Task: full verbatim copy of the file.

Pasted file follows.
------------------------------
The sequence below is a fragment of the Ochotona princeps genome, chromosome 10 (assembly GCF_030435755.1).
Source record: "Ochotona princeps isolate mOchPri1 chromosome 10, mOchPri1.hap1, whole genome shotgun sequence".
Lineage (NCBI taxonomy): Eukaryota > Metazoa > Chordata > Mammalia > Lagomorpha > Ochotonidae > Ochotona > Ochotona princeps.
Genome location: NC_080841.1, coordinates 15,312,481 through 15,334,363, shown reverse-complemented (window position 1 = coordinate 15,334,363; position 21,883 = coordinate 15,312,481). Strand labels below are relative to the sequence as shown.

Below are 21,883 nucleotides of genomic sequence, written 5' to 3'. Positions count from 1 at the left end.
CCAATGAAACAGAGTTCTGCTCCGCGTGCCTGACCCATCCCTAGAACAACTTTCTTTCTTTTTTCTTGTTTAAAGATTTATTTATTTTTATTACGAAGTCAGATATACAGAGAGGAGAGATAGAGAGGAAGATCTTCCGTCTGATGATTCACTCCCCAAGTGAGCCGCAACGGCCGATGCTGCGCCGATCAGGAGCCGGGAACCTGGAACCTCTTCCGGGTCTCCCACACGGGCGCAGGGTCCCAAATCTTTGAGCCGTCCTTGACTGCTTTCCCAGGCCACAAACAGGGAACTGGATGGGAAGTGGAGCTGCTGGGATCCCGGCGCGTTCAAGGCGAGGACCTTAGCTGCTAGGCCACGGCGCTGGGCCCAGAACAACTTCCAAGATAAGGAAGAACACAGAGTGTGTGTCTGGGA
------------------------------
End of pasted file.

The sequence below is a fragment of the Ochotona princeps genome, chromosome 10 (assembly GCF_030435755.1).
Source record: "Ochotona princeps isolate mOchPri1 chromosome 10, mOchPri1.hap1, whole genome shotgun sequence".
Lineage (NCBI taxonomy): Eukaryota > Metazoa > Chordata > Mammalia > Lagomorpha > Ochotonidae > Ochotona > Ochotona princeps.
Genome location: NC_080841.1, coordinates 15,312,481 through 15,334,363, shown reverse-complemented (window position 1 = coordinate 15,334,363; position 21,883 = coordinate 15,312,481). Strand labels below are relative to the sequence as shown.

Below are 21,883 nucleotides of genomic sequence, written 5' to 3'. Positions count from 1 at the left end.
CCAATGAAACAGAGTTCTGCTCCGCGTGCCTGACCCATCCCTAGAACAACTTTCTTTCTTTTTTCTTGTTTAAAGATTTATTTATTTTTATTACGAAGTCAGATATACAGAGAGGAGAGATAGAGAGGAAGATCTTCCGTCTGATGATTCACTCCCCAAGTGAGCCGCAACGGCCGATGCTGCGCCGATCAGGAGCCGGGAACCTGGAACCTCTTCCGGGTCTCCCACACGGGCGCAGGGTCCCAAATCTTTGAGCCGTCCTTGACTGCTTTCCCAGGCCACAAACAGGGAACTGGATGGGAAGTGGAGCTGCTGGGATCCCGGCGCGTTCAAGGCGAGGACCTTAGCTGCTAGGCCACGGCGCTGGGCCCAGAACAACTTCCAAGATAAGGAAGAACACAGAGTGTGTGTCTGGGA